Who are your muses?

When I walk down the street the people that really catch my attention are really unusual looking people that often will end up in my paintings and become my muses. These very offbeat unusual fascinating looking people. I don’t paint them directly but I remember their vibe or their shape, what they were wearing…

 

Women have a strong presence in your work. What’s the stereotype of beauty that you look for?

When I started working as an illustrator and artist I think there was definitely a stereotype of women that I was drawing, that kind of 1950’s Hollywood sort of glamour. That aesthetic appealed to me and my intention was never the objectification of women. I wasn’t totally aware of that objectification when I started doing more pin up work, that was 20 years ago now and it was a representational work of women from that 1950s era. I think I’ve slowly been moving out of that stereotype and subverting it in Mean Girls Club or in Frog Wife. I kept the look of the 50’s women wearing high heels and a skirt, but the role that they play it’s totally not that. It’s really dominant, subversive… Very anti-authoritarianism. I find myself painting a little bit less of that beauty for beauty sake. Still drawing on the female form for inspiration but twisting it a little bit and trying to move beyond the stereotypical portrayal of women.

Could you list me a few of your references and most inspiring artists both at an aesthetic and narrative level?

Oh boy, there’s a lot! Filmmakers that I really enjoy is David Lynch which is one of the few artists that fall out of that 1930’s vintage category, although I think his work has some inspiration in it from that era too. I also like a lot of the B-movies, these sort of terrible movies made by Roger Corman in the 1950’s or Ed Wood Junior with “Plan 9 from Outer Space”. I like the honesty that comes from these movies that instead of having a crew of two hundred people there’s just five people working there.

In terms of old comic books I read a lot of the early Marvel comics by Stan Lee and Jack Kirby, I really like the older comics from when comic books first started in the 30’s. Basil Wolverton for example influenced later artists like Robert Crumb and other underground artists with his weird style and weird content. A female comic artist I really like is called Tarpé Mills, she was one of the first female comic artists and she changed her name from June to Tarpé so people wouldn’t know she was a woman, she thought it would detract from her art or that she wouldn’t get hired, you know? She did some wonderful work and there was a lot of female-centric comic characters, like Miss Fury.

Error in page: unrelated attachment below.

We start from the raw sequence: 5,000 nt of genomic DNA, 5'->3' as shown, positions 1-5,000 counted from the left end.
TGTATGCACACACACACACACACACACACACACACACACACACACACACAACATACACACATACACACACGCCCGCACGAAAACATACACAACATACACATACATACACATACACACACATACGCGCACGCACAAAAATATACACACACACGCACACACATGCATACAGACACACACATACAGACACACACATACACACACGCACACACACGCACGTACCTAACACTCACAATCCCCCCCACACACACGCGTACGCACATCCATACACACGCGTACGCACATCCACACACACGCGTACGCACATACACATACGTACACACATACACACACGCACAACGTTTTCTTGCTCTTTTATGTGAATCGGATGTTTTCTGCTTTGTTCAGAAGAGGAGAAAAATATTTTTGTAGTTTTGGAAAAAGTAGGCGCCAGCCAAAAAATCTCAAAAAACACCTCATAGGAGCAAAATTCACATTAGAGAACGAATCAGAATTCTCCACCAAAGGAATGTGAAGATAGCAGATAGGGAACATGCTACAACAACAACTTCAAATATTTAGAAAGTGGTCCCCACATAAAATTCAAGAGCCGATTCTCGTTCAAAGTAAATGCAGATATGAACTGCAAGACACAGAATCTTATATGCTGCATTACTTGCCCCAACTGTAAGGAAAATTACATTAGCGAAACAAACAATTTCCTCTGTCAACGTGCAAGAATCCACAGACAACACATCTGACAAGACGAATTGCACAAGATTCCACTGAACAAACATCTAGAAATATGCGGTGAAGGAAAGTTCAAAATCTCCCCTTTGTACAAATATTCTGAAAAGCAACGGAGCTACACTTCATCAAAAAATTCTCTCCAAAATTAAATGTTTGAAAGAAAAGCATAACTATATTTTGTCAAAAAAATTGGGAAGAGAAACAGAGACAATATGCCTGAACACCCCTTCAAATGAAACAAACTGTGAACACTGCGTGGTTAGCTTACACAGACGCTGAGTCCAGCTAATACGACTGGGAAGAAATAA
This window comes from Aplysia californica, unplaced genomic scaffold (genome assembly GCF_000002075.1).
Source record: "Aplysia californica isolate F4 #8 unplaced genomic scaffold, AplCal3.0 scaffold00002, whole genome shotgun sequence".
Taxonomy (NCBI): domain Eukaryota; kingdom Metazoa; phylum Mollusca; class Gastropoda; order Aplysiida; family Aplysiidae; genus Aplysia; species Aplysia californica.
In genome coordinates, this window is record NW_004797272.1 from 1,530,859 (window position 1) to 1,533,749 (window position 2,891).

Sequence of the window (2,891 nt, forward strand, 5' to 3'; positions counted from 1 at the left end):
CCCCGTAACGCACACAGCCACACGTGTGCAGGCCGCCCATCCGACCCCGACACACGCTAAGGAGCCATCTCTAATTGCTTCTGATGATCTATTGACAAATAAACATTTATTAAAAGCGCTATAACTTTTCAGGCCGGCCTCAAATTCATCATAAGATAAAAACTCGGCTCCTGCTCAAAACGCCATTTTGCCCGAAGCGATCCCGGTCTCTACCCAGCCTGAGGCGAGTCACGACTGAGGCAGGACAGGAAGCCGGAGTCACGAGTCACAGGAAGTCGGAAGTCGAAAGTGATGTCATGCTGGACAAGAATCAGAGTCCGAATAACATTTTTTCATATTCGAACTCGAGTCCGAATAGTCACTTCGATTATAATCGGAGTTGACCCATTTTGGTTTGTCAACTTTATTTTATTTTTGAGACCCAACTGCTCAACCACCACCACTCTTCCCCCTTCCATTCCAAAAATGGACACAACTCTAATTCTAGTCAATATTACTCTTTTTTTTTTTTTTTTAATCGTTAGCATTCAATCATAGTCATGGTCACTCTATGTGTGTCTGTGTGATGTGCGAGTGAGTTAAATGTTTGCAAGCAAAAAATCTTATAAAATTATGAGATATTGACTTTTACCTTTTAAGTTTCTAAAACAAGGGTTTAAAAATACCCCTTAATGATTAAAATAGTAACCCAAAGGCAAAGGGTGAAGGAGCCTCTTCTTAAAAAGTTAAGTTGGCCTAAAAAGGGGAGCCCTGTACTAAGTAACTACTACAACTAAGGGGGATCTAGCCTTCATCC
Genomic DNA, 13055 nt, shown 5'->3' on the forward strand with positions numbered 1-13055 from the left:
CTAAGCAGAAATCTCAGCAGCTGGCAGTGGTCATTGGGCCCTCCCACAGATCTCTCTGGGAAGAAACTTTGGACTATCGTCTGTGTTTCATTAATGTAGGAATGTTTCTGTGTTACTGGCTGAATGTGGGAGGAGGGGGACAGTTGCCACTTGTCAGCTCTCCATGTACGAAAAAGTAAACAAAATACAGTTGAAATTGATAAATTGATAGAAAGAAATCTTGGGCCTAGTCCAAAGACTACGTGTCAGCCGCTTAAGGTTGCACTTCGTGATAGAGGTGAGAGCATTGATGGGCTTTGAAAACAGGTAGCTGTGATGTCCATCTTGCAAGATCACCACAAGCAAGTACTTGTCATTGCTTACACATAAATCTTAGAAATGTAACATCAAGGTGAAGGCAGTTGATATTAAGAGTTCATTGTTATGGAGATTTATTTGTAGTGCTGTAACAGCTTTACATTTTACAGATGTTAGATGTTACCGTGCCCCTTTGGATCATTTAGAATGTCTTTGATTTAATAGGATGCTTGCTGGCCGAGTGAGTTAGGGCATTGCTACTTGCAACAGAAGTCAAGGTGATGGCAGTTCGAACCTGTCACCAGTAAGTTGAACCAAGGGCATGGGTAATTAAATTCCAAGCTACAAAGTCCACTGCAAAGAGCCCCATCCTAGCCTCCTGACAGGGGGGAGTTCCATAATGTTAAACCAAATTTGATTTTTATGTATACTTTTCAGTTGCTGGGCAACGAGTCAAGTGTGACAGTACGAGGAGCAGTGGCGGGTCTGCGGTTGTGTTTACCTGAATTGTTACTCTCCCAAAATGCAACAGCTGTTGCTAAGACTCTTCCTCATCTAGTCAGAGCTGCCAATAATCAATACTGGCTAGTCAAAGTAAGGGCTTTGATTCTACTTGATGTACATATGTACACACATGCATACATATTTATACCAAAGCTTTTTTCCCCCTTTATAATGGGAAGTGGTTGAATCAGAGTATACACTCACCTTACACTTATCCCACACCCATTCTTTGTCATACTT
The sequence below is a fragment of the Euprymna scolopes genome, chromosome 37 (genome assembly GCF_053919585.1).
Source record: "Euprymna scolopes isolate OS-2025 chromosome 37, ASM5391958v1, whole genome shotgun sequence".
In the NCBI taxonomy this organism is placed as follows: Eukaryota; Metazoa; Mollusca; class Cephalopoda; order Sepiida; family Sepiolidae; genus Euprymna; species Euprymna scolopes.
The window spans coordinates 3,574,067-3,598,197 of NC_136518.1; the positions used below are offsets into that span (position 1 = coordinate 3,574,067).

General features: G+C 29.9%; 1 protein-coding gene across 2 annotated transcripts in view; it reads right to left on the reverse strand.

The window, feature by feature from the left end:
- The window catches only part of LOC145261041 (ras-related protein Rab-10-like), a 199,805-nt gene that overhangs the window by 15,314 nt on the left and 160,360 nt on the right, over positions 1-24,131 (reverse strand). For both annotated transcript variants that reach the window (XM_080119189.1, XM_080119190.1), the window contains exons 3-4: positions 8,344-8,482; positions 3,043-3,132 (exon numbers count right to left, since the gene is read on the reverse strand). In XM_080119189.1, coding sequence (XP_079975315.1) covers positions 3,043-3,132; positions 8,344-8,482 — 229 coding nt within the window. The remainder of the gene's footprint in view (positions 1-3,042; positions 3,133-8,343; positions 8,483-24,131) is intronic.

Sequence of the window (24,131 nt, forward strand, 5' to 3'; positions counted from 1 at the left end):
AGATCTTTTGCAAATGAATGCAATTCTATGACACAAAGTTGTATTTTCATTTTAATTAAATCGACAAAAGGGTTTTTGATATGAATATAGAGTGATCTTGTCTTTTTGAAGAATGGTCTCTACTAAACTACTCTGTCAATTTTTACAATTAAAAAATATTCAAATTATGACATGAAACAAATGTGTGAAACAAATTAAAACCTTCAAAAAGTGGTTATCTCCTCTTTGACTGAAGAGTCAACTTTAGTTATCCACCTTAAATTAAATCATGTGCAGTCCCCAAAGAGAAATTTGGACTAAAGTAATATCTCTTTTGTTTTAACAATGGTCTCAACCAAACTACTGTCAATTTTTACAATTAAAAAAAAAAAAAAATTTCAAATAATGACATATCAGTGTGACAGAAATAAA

Frank R. Paul was an early science fiction artist from the 20-30’s and he was an Austrian architect that went to the US and became the grandfather of science fiction art, he was a really good influence. When I saw his work as a I child I became really infatuated with everything that he did. And again, it wasn’t sort of the best work, or most polished, or technical but there was a real beautiful sense of wonder and there was this mystery his work had that was very odd, sort of almost surreal, I liked a lot these outsider things.

What projects are coming up next for you?

Right now I’m trying to come out with a multiple story for a horror comic. More like a monster – surrealistic – nightmare comic that I want to do and I’m I finding it kind of challenging because, instead of doing a main character as I normally do, I want to do like four short stories that blend together and I’m not quite sure how to structure it. I have the idea for each story but it’s a little bit different, something that it’s certainly going to be a quarantine project. There’s also a collaboration with Marvel, a short comic project I recently did that will be coming out hopefully soon this year. The toy, and other than that I’m really trying to catch up on commissions. I try to keep my schedule open so I can finish the work that I have because I tend to overcommit myself. Trying to work myself out of that bad habit!